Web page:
Tuesday, February 26, 2013

Queen Victoria’s Big Sister

We’ve talked a lot in previous posts about Queen Victoria’s children, and now her grandchildren. But it’s easy to forget that she had other close family members who weren’t descendents: the Queen actually had a half-brother and sister. They were much older than their little half-sister and did not live in England. But that doesn’t mean they didn’t play an important role in the Queen’s life…especially her sister, Feodore.

As you may recall from posts on the Great Matrimonial Race of 1818, King George III’s sons had to marry quickly in order to provide an heir to the throne. Edward, Duke of Kent, found his bride in the widowed Princess of Leiningen, Victoire. Victoire had two children from her previous marriage: a son, Charles, and a daughter—Anna Feodora Auguste Charlotte Wilhelmine, usually known as Feodore.

Feodore was born on December 7, 1807, the second child of Prince Emich Charles, at her father’s pocket-handkerchief-sized principality around the town of Amorbach, some fifty or so miles south of Frankfurt. Much older than Feodora’s mother, he died when his daughter was only seven. But in 1818, the little girl gained a new step-father, and in April 1819 was whisked away to England, where one month later her baby sister was born.

Feodore seems to have settled happily enough into her new home, learning English rapidly. A governess was found for her in the form of a Fraulein Lehzen (who is perhaps better known as her sister’s governess), and the little family settled down in Kensington Palace after the Duke of Kent’s sudden death from pneumonia only eight months after baby Victoria’s arrival. Baby Victoria was the center of the household, and Feodore adored her plump, cheerful little sister.

But as her teen years came on, she was less content with the highly circumscribed life they led: “When I look back upon those years, which ought to have been the happiest of my life, from fourteen to twenty, I cannot help pitying myself. Not to have enjoyed the pleasures of youth is nothing, but to have been deprived of all intercourse, and not one cheerful thought in that dismal existence of ours was very hard,” she wrote to Victoria decades later. Feodore would have loved to mingle in society but her mother, the Duchess of Kent, loathed King George IV and his profligate court.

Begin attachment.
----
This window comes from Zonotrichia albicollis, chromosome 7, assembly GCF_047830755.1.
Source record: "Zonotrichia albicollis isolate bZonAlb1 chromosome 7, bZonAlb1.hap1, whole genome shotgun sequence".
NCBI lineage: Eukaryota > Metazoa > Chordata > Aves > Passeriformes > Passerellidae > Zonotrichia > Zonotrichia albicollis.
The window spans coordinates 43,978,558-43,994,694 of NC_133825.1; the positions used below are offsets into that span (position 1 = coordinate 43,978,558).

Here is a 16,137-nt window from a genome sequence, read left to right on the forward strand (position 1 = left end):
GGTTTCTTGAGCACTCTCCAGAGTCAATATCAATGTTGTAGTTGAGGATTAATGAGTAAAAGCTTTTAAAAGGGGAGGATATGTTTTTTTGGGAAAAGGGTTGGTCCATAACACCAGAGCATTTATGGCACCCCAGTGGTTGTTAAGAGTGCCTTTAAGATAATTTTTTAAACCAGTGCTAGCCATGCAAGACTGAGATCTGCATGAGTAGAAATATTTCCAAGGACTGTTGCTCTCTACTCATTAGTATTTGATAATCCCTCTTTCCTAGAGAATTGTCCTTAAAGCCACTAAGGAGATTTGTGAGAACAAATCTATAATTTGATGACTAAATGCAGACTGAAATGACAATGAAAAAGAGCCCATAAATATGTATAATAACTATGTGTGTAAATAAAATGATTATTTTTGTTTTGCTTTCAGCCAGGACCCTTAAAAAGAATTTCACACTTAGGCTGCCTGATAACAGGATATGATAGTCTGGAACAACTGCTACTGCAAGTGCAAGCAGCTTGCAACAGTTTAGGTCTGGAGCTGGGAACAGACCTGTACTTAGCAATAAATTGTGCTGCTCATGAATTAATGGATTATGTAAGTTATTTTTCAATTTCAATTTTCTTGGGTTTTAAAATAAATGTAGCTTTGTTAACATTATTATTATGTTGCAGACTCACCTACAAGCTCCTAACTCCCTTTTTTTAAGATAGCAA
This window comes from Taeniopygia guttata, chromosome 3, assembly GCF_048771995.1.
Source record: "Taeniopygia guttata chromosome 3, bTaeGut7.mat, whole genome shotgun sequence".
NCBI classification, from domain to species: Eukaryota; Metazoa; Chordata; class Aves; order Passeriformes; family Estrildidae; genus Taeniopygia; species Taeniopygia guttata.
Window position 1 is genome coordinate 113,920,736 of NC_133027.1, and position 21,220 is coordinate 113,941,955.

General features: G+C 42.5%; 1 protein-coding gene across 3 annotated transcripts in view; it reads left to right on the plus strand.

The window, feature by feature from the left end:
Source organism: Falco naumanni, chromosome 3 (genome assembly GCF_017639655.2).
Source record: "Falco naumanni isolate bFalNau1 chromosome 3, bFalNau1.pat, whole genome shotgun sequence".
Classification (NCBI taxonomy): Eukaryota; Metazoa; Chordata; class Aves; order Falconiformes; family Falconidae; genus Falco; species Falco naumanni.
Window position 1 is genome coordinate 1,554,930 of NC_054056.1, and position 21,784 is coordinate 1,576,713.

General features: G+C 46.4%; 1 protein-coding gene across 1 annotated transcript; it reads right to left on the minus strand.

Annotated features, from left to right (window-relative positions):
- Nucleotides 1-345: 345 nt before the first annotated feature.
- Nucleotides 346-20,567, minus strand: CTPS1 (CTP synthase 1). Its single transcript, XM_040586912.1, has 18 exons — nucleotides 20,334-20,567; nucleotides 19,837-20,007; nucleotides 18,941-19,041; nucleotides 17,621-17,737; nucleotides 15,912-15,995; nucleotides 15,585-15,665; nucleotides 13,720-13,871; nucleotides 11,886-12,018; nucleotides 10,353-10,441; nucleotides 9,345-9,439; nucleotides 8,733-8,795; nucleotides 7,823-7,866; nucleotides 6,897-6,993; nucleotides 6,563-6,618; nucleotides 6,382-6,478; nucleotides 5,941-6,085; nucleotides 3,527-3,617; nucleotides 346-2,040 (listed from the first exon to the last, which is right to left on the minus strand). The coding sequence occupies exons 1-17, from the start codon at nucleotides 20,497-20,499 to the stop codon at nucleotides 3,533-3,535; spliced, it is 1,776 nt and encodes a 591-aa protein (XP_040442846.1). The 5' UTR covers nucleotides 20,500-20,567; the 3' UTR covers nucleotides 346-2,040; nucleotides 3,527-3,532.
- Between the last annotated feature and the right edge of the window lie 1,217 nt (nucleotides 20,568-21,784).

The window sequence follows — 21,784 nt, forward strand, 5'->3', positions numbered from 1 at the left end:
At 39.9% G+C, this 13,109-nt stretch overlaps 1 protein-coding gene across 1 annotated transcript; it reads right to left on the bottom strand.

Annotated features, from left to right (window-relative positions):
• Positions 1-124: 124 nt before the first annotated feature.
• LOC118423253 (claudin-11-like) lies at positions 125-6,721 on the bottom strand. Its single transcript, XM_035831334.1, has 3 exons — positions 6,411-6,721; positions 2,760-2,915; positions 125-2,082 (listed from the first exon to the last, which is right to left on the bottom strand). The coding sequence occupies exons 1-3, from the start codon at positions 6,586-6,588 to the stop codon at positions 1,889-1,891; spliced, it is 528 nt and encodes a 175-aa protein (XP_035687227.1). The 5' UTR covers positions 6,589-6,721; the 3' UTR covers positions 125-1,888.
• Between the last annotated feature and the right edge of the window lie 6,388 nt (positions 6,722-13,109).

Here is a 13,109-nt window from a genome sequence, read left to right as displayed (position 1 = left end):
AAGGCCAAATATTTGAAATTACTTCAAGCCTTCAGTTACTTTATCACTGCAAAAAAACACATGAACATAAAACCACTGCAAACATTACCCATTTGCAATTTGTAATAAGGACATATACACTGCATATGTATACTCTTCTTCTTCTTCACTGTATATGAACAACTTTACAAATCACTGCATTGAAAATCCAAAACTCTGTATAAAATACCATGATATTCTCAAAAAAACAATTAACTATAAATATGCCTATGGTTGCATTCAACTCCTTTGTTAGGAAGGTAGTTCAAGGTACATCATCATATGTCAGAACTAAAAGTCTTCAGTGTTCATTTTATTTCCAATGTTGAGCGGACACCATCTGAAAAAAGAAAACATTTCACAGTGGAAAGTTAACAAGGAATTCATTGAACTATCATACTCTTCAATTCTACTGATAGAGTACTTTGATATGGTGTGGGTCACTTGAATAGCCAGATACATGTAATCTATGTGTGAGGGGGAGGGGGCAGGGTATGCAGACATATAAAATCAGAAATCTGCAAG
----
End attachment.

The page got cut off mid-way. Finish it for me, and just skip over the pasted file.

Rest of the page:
The result, of course, was that Feodore rebelled. She conducted a secret flirtation with the son of one of the King’s brothers which was quickly quashed, but a bigger flirt soon occupied her attention—no less a person than the king himself, who paid the pretty nineteen-year-old a great deal of attention on a rare visit of the Kensington family to court—so much attention, in fact, that rumors started to fly that he was considering remarriage—to Feodore. The Duchess of Kent had no intention of seeing one daughter’s right to the throne endangered by her other, so Feodore was packed off to Germany to visit family. The following year, when the rumors hadn’t died away, the Duchess hastily a marriage to a man Feodore had met during her visit to Germany: Prince Ernest of Hohenlohe-Langenburg. The King was gracious enough to agree to give the bride away at their wedding in February 1828 (though in the end he sent his younger brother William to do the task).

The two sisters were desolated by their separation, and soon became faithful correspondents. Unfortunately, though Feodore became fond of her rather older husband (he was her senior by twelve years), married life was not easy. There was little money, and their home, Schloss Langenburg, was large, drafty, and very uncomfortable. Six children were eventually born to the couple; Feodore brought two of them to visit their little aunt in England in 1834. When the little aunt became Queen Victoria in the wee hours of June 20, 1837, one of her first acts that morning was to send Feodore a note assuring her of her undying affection. She also paid Feodore’s way whenever she was able to visit England.

Of Feodore’s children, her eldest son was something of a disappointment, renouncing his throne on the death of Prince Ernest in order to marry a village girl; second son Herman instead became the next Prince of Hohenlohe-Langenbach. Youngest son Victor entered the British navy and served all his life, including during the Crimean War. Feodore’s daughters were frequent visitors to England, where they spent a great deal of time with their cousins; the eldest died young but the second, Adelaide, was proposed to by the new French Emperor Napoleon III but refused him, marrying instead into another German ducal family (and eventually becoming mother-in-law to Kaiser Wilhelm II), as did her younger sister.

Feodore and Victoria remained close all their lives, corresponding frequently and visiting whenever possible. The two shared widowhood together, both losing their husbands within a year of each other; and when Feodore died in 1872, she left Victoria a farewell letter which read in part, “…I can never thank you enough for all you have done for me, for your great love and tender affection. These feelings cannot die; they must and will live on with my soul—till we meet again, never more to be separated—and you will not forget.”

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